Betty Alexander. I don’t know if the Council owned that house; I suppose they must have, or rented it. It was a very strange place on the corner there.
Brian Leckey. I can only vaguely remember it.
Betty Alexander. Yes, I can only vaguely remember going in there and nearly breaking my neck on the stairs.
Brian Leckey. I remember a big flight of stairs in the two-storied building.
Betty Alexander. Yes, you went up, on this shaky wooden floor bit, up on the top. I can’t remember too, but I think I gave up going there. And they were all in there with their blue and white uniforms. Ginghams they were. She was a great girl for the uniforms. Anyhow, there was all this hoo haa about ‘Boronia’, and Mrs Godwin owned Boronia. Now Boronia was a lovely place. I don’t know whether you’d remember it.
Brian Leckey. I do.
Betty Alexander. It had a lovely big tennis court at the back.
Brian Leckey. It had massive camphor laurel trees along the front.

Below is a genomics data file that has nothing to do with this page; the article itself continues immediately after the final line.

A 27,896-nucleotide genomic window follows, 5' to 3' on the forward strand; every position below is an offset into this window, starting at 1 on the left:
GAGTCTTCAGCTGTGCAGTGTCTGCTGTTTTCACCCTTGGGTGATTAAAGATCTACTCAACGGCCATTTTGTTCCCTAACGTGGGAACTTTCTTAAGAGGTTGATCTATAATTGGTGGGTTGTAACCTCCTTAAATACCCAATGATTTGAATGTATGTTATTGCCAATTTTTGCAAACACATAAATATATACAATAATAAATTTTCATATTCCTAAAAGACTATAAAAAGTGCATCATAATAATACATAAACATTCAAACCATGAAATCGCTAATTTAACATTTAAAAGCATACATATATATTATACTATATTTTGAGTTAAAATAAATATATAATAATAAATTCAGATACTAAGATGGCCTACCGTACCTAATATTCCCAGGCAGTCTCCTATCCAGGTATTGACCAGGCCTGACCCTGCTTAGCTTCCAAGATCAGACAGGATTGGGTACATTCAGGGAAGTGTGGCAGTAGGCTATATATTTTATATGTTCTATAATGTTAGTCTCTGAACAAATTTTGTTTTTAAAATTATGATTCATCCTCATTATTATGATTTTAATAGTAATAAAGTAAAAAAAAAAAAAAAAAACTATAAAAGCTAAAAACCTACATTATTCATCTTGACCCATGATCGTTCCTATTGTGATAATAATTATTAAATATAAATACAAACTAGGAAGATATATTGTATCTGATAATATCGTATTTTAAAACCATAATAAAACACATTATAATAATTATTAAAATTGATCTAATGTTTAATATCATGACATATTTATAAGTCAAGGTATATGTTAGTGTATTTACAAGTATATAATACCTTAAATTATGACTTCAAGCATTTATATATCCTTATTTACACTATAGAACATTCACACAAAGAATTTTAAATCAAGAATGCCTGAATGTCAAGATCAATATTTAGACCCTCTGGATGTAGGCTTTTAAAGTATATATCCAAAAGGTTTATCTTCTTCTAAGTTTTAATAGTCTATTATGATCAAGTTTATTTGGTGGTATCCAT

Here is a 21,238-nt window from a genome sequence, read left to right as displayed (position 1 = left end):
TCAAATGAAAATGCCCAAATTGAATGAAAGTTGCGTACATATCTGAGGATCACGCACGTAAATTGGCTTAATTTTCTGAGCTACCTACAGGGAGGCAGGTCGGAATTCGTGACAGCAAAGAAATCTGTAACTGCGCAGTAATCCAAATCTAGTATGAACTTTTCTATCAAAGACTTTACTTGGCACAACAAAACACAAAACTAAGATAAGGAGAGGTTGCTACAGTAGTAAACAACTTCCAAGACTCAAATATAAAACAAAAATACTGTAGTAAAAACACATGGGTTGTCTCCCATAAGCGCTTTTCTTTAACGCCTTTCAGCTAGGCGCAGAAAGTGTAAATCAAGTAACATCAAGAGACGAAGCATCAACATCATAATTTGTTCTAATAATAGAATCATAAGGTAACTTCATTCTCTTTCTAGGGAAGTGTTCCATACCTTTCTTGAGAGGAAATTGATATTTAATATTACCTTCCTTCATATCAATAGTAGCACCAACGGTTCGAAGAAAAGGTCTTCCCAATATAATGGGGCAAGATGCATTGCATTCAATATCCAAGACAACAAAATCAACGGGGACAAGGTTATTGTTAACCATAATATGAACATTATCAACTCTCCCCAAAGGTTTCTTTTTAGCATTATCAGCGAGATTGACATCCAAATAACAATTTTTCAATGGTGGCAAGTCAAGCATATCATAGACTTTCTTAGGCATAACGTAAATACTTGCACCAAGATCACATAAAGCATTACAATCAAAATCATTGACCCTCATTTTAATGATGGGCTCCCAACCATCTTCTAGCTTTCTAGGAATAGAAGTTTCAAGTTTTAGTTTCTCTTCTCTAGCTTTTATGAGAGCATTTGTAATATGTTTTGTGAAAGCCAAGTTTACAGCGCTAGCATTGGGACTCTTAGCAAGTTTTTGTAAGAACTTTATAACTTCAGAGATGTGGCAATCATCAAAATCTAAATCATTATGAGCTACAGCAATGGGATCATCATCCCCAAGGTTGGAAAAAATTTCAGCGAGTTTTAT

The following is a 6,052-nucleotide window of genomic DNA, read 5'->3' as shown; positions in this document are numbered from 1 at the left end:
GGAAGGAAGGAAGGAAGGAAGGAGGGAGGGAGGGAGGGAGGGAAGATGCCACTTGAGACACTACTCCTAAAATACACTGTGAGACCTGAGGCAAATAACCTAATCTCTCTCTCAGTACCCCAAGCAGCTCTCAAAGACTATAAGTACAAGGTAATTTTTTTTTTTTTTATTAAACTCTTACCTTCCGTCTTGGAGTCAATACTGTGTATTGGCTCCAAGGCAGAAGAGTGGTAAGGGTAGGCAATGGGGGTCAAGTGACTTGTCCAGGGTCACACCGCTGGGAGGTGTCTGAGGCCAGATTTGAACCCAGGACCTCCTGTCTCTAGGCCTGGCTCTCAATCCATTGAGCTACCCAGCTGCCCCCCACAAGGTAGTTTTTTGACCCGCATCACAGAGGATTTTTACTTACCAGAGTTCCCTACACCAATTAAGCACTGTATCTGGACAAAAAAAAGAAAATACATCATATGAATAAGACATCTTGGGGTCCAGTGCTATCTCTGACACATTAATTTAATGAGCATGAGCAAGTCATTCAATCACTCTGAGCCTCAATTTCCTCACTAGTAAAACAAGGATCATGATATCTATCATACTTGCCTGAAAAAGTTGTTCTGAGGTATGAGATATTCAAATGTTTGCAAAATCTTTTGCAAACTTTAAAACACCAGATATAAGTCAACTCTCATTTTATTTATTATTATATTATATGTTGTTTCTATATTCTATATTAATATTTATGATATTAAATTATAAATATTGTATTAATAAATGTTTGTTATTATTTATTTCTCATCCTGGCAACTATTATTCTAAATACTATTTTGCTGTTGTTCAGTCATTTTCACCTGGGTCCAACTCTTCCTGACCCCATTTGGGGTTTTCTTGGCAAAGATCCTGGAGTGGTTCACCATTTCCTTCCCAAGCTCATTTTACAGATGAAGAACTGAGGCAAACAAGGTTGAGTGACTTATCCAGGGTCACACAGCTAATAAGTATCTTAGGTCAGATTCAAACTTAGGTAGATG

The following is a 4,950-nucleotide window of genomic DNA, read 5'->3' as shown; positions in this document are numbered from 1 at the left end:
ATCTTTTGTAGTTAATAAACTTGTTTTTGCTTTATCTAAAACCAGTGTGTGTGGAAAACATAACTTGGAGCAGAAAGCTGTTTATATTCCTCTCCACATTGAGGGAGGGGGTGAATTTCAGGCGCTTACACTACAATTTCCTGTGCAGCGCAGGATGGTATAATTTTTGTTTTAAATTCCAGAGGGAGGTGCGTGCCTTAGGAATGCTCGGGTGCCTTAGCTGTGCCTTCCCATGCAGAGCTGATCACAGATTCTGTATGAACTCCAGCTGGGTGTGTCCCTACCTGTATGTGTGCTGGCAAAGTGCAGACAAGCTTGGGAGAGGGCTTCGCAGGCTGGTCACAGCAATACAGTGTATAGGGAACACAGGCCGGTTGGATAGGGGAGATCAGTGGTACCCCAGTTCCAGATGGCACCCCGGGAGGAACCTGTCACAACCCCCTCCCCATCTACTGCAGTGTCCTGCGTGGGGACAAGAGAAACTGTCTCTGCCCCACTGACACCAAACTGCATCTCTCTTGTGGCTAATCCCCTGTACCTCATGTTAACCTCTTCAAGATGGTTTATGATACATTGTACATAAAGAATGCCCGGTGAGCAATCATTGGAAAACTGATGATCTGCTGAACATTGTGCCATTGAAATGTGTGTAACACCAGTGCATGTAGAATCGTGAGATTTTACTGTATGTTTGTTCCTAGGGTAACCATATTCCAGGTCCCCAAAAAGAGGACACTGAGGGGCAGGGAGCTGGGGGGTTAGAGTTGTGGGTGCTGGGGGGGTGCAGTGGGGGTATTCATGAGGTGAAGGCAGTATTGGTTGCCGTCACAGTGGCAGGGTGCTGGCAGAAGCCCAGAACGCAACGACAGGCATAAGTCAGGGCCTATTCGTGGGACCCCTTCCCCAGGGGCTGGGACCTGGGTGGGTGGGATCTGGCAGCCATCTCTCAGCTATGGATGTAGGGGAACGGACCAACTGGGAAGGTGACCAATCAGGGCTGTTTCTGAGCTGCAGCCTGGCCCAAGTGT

Betty Alexander. Yes, it was a lovely home, and of course, when you bought it, you bought the ghosts too. There was a ghost that was supposed to be walking around; but it had a lovely matt-rose window, as you went in the front door – it was a charmer, and the people that came out for bridal photos – mannequins. You’d go to work and you’d never know – the Children’s Library would be full of damsels changing, and then they’d go out to the front veranda and pose, just so, and that was always a very interesting aspect, but it was a very beautiful building. However, it was very bad for a library in a way. I don’t think the Council were very thoughtful about – that it was a complete women’s outfit. My job involved filling the kerosene heaters, and I thought that was a bit poor. They were quite heavy to lift in and out, however, it was that or shiver.